Read about the artists that transformed the pianos, musicians that inspire us and the adventures people are having with the pianos.
For Elizabeth and Sophia, this little piano begged to be covered with miniature scenes of Seattle’s beaches in all seasons and times of day.
These two artists have collaborated and been friends for 30 years of artistic endeavors and in the art of living. They wanted to paint the clamming scene to bring the interaction of family, community, and nature to Pianos in the Parks. Seattle’s parks are a huge part of why Elizabeth loves the City so much. She visits Seward Park almost every day, and thinks public interactive art is a great way to inspire the community.
Their piano was at Denny Park.
Kathleen’s piano, “Riffing Music Pink and Blue – Homage to O’Keeffe”, is inspired by the lush colors and shapes of Western artist Georgia O’Keeffe. “My art is a bit myopic,” Moore chuckles about her pastel paintings of flowers and succulents as well as her more minimalist mixed media works. “I really get excited about tiny details that usually get passed by. When I look really closely at something I am amazed by the beautiful shapes that become visible – like stepping into another world.” This is Kathleen Moore’s second piano for Pianos in the Park.
Kathleen’s piano delighted people at SeaTac airport. A lovely vision for the weary traveler.
When Vikram was asked about “Eye-guy from Outer Space” this is what he said, “My work is often influenced by pop culture – including all the comics and science fiction I read growing up. For this piano, I couldn’t help creating a friendly, whimsical alien creature who captures a feeling of, and invites viewers to have some, light-hearted musical summer fun that will, hopefully, be out of this world.”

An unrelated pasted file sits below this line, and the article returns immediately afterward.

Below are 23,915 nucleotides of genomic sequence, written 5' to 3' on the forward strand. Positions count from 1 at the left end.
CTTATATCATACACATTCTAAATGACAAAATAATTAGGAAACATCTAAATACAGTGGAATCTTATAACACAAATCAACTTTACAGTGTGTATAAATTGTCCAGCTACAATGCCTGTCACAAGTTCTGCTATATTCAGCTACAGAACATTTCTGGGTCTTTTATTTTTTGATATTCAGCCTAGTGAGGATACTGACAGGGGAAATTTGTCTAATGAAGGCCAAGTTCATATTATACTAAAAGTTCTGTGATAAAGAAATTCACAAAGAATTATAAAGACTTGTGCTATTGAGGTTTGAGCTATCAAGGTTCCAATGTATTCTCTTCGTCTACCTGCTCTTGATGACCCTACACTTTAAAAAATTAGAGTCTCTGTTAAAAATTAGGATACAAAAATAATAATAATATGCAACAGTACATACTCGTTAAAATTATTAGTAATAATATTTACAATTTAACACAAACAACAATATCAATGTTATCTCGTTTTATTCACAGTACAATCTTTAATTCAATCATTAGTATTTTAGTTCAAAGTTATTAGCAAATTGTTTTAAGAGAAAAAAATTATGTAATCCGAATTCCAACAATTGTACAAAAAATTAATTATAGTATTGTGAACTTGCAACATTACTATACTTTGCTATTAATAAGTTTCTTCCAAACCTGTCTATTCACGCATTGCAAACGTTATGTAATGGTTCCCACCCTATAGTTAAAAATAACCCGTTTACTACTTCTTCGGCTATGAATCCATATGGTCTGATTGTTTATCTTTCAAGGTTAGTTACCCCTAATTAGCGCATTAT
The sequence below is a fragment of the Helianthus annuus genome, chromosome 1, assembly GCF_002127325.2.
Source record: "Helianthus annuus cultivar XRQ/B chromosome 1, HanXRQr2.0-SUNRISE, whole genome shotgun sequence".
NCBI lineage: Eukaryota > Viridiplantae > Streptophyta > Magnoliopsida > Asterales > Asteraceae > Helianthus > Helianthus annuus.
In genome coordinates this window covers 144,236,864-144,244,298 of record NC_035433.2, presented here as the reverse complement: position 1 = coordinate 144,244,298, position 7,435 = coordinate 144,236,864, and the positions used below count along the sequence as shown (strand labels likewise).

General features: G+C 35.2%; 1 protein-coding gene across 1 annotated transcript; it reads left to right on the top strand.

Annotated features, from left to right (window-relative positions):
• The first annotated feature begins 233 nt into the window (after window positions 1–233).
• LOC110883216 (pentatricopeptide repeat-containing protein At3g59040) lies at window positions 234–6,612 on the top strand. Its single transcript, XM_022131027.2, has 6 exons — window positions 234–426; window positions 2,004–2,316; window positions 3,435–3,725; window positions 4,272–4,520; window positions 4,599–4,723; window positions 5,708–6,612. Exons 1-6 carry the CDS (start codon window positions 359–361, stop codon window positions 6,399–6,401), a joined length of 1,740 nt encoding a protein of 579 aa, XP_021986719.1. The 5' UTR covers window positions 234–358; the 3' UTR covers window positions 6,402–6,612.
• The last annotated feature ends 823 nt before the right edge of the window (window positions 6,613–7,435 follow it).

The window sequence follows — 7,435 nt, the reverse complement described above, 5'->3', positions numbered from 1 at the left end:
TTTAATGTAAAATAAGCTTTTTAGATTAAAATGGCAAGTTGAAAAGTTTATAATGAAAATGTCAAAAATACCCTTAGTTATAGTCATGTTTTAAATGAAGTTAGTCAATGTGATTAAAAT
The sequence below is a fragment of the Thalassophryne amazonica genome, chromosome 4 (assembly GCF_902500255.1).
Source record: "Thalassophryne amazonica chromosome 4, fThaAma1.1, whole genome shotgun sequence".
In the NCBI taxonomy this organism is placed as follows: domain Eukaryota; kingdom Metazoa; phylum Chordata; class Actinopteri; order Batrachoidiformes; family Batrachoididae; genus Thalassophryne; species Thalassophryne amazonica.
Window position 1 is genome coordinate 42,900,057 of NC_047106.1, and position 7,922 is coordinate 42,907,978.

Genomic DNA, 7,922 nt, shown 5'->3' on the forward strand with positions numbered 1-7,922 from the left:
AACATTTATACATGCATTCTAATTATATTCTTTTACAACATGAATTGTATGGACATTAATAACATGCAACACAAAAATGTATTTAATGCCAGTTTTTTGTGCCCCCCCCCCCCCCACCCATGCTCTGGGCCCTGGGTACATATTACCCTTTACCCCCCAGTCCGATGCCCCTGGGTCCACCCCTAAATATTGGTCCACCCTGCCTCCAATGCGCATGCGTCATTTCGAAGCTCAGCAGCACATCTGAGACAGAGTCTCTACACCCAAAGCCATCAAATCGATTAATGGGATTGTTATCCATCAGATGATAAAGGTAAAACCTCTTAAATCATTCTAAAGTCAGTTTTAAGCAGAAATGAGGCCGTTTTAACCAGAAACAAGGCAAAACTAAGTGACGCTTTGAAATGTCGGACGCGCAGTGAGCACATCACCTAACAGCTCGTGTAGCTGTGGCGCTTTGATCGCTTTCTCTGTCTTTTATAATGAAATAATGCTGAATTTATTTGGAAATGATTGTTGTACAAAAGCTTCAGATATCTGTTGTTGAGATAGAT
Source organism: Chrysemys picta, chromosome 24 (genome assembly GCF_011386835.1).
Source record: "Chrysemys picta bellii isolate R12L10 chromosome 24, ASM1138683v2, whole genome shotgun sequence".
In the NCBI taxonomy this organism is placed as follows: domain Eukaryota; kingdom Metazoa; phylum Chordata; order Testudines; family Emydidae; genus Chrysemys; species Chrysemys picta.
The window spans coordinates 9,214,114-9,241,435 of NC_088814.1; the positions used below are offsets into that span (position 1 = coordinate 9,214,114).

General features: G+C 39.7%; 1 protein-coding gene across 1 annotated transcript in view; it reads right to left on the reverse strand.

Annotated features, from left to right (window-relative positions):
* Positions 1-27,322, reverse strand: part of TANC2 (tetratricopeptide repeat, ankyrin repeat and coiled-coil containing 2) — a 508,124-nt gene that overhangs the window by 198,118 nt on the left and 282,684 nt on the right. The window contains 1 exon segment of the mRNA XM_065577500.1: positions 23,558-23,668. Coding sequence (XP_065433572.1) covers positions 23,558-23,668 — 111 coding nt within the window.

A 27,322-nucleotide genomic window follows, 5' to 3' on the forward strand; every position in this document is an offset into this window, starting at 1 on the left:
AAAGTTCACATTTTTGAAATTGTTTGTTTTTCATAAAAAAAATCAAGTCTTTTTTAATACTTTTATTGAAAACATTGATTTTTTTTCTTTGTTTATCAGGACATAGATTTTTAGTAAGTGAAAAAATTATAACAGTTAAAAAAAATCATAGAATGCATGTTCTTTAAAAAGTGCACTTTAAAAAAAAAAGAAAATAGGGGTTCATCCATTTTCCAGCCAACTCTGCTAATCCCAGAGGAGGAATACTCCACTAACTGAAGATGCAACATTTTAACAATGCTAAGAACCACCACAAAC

Vikram’s piano was enjoyed at Downtown Bellevue Park and now is being enjoyed in a new home.
Queenie wanted to create a pettable, playful and playable instrument. Like Sesame Street meets Ziggy Stardust meets “Where the Wild Things Are”. Most of its surfaces are covered in fur, and its adorned in hints of glitz and bling. Learning and playing music can be monster-sized. It can be wild, sometimes untamed and often unpredictable. It can be overwhelming and intimidating. But the process also has a wonderfully gentle, playful side; once you grow familiar with it, it befriends you, then it can become a source of comfort to you.
Monster piano was at Luther Burbank Park on Mercer Island.
Candice Covey’s piano depicts birds in flight against a landscape. “My work is about mystery. As a kid, the world is large and filled with adventure,” Candice shares. “Growing up camping in the Rockies, it felt wild, untamed, and unknown – sitting by the campfire, with bats flying above, being entertained with simply nothing but stories that sparked the imagination.”
“Crowing Crows” was at Mercerdale Park. It is off to it’s new home!
Carol Hendricks created a Van Gogh-inspired piano. “I love all aspects of studying and teaching art history and wanted to incorporate that into my piano,” Carol reveals. “I have always been inspired by Vincent Van Gogh’s painting “The Starry Night” and by Van Gogh as an artist. This piano is created to inspire anyone who walks past to create music or to create their own work of art.”
“Starry, Starry Notes” was a very popular piano at Seacrest Park on Alki.